SPAID Programmes SPAID Projects


The Support Programme for Accelerated Infrastructure Development / Projects

Limpopo Education Infrastructure Procurement Strategy (IPS)


To pilot the development of a sectoral infrastructure procurement strategy with one Provincial line Department.


In 2007, independent consultants, Castalia, were appointed to undertake an interview process, facilitate a workshop with key stakeholders and prepare a set of recommendations.

While the primary remit was PPPs, the research and engagement highlighted the need to engage with infrastructure sector issues more broadly. Specifically the findings indicated that
”PPPs are not integrated into sector planning.

The process for planning PPPs in South Africa is not integrated into the overall sector planning by the relevant implementing agency. Instead, PPPs are often done on an opportunistic basis which limits the extent to which they can be used effectively in any sector.” (Castalia, Key Challenges to Public Private Partnerships in South Africa Finding a Way Forward, 2007)

Furthermore several workshop participants in the PPP review process attributed South Africa’s most successful PPP transactions to careful, sector specific analysis and implementation.

In response to these issues Castalia proposed the establishment of a sector-specific planning process. The SPAID initiative expanded on this proposal. The idea as articulated in the SPAID business plan was to pilot the development of a sector specific infrastructure procurement strategy.

Given the priority status of education as well as a review of the School Improvement Programme (SIPs) it was agreed that the first pilot should be in education.


Limpopo Education is faced with a number of challenges with respect to education infrastructure delivery. These relate to funding limitations, lack of capacity and a weakness in maintaining infrastructure.

Specifically the Province needs to find a mechanism to balance addressing education infrastructure backlogs and maintaining existing infrastructure properly. The scale of the requirement over the MTEF period is substantial – some 9700 facilities need to be addressed.

The Limpopo DoE has therefore requested National Treasury PPP Unit support to look into the development of a public-private partnership for schools delivery.

The Department faces a challenge with the development of systemic approach to determining: a) where education infrastructure should be developed and b) how this infrastructure should be procured. Additionally the process should assist with developing an approach to the ongoing maintenance of infrastructure.

The PPP Unit has indicated that the establishment of a PPP project will require such a process – typically addressed in the pre-feasibility process. Critically such a process is also required in order to demonstrate at a political level that proper consideration has been given to the assessment and that the requirements of equity have been considered. The concern (arising from the Free State experience) is that PPP project may result in inequitable outcomes which will need to be justified.

There are three overlapping interests and requirements as indicated in the figure below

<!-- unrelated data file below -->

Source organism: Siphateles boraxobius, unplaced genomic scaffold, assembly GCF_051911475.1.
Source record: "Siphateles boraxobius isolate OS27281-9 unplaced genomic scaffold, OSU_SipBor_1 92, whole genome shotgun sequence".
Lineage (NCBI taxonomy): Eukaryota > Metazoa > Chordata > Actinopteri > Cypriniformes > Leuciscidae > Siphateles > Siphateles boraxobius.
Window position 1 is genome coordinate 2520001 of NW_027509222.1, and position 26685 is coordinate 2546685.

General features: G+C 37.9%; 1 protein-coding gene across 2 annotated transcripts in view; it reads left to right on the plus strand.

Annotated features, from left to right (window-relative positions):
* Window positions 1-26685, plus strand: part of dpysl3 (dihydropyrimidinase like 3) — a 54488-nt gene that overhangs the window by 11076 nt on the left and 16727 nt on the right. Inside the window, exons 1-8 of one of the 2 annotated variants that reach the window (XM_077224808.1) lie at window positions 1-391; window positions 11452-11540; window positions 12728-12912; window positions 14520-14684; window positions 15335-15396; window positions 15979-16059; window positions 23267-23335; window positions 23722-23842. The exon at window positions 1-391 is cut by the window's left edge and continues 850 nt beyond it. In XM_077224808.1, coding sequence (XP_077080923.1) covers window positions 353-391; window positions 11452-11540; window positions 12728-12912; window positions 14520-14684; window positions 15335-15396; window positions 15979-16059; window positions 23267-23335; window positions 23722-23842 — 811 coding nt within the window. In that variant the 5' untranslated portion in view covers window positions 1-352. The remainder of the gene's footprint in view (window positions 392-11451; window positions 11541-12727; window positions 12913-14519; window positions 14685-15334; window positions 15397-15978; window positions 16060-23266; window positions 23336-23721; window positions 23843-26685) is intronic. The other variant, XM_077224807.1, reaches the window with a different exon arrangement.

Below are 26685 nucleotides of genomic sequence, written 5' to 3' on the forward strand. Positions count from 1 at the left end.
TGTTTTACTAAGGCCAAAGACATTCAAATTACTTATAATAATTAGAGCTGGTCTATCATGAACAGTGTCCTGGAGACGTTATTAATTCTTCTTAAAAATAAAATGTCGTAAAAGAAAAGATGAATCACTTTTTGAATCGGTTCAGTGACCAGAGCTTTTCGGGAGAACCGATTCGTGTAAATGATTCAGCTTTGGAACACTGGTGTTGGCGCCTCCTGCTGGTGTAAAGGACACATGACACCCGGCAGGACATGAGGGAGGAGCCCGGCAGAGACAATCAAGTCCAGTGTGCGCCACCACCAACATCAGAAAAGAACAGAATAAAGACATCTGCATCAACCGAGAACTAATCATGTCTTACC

The central objective of developing a sector procurement strategy is to guide the allocation of procurement resources in a more rational fashion and in this instance direct the most appropriate and best value procurement approach.

While good data exists in respect of current needs / backlogs, no adequate framework or methodology exists to help guide the appropriate procurement options that will maximise value-for-money and ensure long-term sustainability.

Importantly, the intention of the sector procurement is not primarily the promotion of PPPs, but rather the development of an appropriate methodology that will help guide implementers to select the most appropriate procurement methodology for the infrastructure taking into account its location and specific requirements.

As such the most appropriate procurement approach should encompass the following elements:

  • What infrastructure and where is it located (including scale)?
  • Nature of delivery requirements, e.g. build only, build and maintenance etc.
  • Procurement party – private contractors, PPP, maintenance outsourcers etc.
  • Procurement approach – public tender or PPP
  • Contract type – PPP, maintenance contract, partial outsource etc.

The intention is to develop a methodology that will enable planners to assess the infrastructure needs against a set of criteria and in light of key policy issues and data (e.g. the National Spatial Development Framework, Education Norms & Standards etc.).

The outcome of such an assessment should be the following:

  1. The identification of infrastructure “bundles” on a spatial and other criteria basis
  2. A clear understanding of which “bundles” are most appropriate to which procurement approach given the constraints and the desired outcomes (cost / benefit analysis)
    an indication of how this infrastructure should be procured, on what basis over what time, .e.g. one of the outcomes would be the identification of projects that could be procured and delivered on a PPP basis.

Strategic Partners

  • National Department of Education
  • Limpopo Department of Education
  • Limpopo Treasury PPP unit, National Treasuries


  • Development of a Sector Procurement Strategy piloted and tested
  • Strategic approach accepted and used in one Provincial Department
  • Education infrastructure project delivery in Limpopo province improves
  • There is recognition of the benefit of Sectoral Procurement Strategy by key national stakeholders (Treasury and National Education)


  • Sector Procurement Strategy
  • Lessons learnt documented
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